By Eve Hightower
Yolo County supervisors' decisions took major fire Wednesday at a public forum.
Supervisors Duane Chamberlain and Frank Sieferman Jr., city councilmen Dave Flory and Matt Rexroad and about 60 other people attended the discussion hosted by Woodlanders for Responsible Government, a nonpartisan group that seeks to inform Woodlanders of issues pertinent to the city.
The county's lawsuit against the city was among the most contentious points of debate.
Last March, Yolo County filed suit against Woodland to block development of a shopping center near Interstate 5. The county wants to halt the City Council's approval of the Woodland Gateway and Auto Mall, which would blanket 77 acres of prime farmland with retail stores, auto center and parking lot.
Mayor Rexroad said the county is just trying to win a share of sales-tax revenues from the project.
Supervisors Chamberlain and Sieferman disagreed, saying the project's environmental impact review is faulty and the city needs to mitigate for the loss of agricultural land and impacts to nearby agricultural operations.
Sieferman said the county repeatedly objected to the review, and concerns were not fully addressed. The county's concerns include a proposed interstate on-ramp, effects on other retail centers in Woodland, and wastewater treatment systems and water supply.
Rexroad said the county's statements about the need for agricultural land mitigation is just a front for their pursuit of money.
"It's about money. Be honest," he said.
The Gateway project is expected to provide at least $1.5 million to city coffers annually. Under a 1989 revenue-sharing agreement, Yolo County could gain more than $600,000 in property taxes from the project. The county would not partake of sales-tax revenue.
Chamberlain said the project would impact several county services, like roads, jails and waste.
"Once it's in the city, your not free of the county," he said. "There's no landfill in the city."
Rexroad said the board's suing the city is a sketchy policy decision. Sieferman and Chamberlain said their decision was based on information provided to them by county staff.
"You can choose not to take council's advise," Rexroad said.
The subject of debate shifted from the lawsuit to this week's announcement of the county-Wintun Indian alliance in purchasing Conaway Ranch to flood control protection to a city urban limit line and Assemblywoman Lois Wolk's proposed legislation to designate more than 30 miles of Cache Creek a wild, scenic and recreational area.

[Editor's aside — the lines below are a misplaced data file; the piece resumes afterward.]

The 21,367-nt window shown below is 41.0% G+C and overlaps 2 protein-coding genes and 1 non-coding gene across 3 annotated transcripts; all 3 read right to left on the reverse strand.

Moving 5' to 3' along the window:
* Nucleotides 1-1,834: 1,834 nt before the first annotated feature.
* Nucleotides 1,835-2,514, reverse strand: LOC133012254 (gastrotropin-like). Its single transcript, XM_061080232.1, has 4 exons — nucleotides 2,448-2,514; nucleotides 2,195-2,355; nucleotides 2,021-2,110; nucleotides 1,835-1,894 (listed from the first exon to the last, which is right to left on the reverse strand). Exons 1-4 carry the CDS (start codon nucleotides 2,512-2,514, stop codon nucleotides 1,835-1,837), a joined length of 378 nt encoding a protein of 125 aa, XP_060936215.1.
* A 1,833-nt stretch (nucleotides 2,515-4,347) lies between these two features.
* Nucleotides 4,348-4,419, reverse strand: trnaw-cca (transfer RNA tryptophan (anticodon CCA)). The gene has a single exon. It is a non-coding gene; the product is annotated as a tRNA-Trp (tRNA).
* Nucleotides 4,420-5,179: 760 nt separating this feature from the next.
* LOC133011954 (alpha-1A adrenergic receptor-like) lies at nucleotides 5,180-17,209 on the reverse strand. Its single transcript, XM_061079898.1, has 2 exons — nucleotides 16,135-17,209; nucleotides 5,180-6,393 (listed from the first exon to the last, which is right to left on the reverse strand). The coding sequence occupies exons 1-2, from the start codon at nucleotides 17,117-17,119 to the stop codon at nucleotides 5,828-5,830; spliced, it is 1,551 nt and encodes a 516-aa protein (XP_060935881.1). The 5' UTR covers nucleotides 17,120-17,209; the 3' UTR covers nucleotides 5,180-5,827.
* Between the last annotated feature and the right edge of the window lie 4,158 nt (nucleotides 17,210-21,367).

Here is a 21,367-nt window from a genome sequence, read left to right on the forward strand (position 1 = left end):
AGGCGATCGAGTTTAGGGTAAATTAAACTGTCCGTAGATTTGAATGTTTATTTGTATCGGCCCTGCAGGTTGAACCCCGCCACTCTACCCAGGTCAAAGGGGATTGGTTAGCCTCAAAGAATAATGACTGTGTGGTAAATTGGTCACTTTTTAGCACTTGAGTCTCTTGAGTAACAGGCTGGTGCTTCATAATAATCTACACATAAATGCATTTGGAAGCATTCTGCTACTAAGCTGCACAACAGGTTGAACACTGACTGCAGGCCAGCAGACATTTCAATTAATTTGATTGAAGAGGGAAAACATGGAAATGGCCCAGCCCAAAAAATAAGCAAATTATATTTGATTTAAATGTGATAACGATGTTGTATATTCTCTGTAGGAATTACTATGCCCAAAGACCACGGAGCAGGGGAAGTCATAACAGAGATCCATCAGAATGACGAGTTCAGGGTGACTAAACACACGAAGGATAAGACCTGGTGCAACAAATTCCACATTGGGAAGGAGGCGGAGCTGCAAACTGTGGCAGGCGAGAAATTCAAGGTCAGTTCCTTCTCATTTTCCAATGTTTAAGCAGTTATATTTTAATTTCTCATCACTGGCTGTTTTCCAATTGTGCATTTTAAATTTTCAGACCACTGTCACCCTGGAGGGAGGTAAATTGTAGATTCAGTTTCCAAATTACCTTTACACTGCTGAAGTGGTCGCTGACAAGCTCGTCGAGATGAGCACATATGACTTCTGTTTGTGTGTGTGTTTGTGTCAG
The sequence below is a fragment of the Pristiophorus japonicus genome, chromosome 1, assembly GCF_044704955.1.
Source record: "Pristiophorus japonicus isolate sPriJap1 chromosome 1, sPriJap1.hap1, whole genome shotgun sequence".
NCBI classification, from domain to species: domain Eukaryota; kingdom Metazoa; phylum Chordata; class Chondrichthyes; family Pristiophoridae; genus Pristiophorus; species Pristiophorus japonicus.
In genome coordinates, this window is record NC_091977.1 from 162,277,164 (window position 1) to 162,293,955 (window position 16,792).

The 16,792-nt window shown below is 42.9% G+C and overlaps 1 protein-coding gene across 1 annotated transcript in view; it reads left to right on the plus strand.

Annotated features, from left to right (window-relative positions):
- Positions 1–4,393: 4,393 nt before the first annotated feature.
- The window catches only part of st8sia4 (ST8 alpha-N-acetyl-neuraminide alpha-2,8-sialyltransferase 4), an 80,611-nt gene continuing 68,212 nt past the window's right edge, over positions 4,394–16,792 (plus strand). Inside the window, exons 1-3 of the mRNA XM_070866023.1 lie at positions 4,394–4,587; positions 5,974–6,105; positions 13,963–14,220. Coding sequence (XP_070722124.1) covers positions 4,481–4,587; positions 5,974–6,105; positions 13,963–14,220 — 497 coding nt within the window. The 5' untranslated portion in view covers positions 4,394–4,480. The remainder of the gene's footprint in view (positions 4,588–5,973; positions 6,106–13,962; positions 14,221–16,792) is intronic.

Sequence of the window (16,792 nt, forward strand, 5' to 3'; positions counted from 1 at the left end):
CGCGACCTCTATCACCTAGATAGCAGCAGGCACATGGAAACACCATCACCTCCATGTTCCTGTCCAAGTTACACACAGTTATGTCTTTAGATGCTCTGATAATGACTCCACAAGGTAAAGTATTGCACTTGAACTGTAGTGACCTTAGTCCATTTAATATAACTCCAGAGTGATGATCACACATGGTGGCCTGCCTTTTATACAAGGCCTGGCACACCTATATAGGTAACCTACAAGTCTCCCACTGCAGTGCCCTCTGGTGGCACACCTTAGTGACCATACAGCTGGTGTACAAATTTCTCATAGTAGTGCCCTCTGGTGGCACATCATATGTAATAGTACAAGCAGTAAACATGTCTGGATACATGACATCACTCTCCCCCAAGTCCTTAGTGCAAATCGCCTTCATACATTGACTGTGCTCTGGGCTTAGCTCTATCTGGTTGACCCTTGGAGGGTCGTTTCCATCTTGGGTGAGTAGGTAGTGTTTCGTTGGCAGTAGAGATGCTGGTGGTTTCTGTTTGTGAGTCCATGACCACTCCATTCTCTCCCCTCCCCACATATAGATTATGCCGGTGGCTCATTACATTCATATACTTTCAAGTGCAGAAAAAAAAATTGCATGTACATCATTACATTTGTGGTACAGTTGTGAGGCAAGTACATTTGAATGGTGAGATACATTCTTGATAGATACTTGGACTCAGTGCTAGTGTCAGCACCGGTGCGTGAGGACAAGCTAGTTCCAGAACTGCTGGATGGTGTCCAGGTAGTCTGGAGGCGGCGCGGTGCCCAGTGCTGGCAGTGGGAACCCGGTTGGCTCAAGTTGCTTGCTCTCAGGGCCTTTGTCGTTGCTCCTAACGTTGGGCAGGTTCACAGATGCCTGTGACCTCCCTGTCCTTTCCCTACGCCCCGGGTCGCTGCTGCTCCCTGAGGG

Several attendees pressed the supervisors on the county's use of eminent domain to acquire Conaway Ranch and agreement with the Rumsey Band of Wintun Indians. The tribe has pledged to "fully assist" Yolo County in buying the 17,300-acre ranch.
Jim Nielsen asked if there is a connection between the funding agreement and the board's approval of a golf course at the tribe's Cache Creek Casino Resort.
"No," Sieferman said.
Others asked why the agreement hadn't been discussed openly before Tuesday's press conference, where the alliance was announced.
"Nothing has been signed and there are no terms of agreement," Sieferman said.
He added the county and tribe have yet to create an agreement and there has been no board action.
Others questioned the county's determination to acquire the ranch.
"If we'd never gotten involved, anyone could own it by now - and they wouldn't be farmers," Chamberlain said.
Chamberlain reminded the audience that he ran for office last fall on a platform in opposition to the county's use of eminent domain to acquire the property. Now that he is in office, he has to deal with the board's choice to fight for the ranch.
Chamberlain said he'd like to see the ranch owned by those who farm it. He said the county could put easements on the land to take down its value and make it affordable to farmers.
Rexroad also suggested the county place easements on the property.
"And I think Gidaro's group would be willing to do that," he said in reference to ranch owners Conaway Preservation Group of which Steve Gidaro is a member.
"The county has to decide they can't fight every fight," Rexroad said earlier Thursday evening.
Rexroad said he thought the county was right to use eminent domain when dealing with an unwilling seller, but the ranch has since changed hands and the county should reconsider it's strategy.
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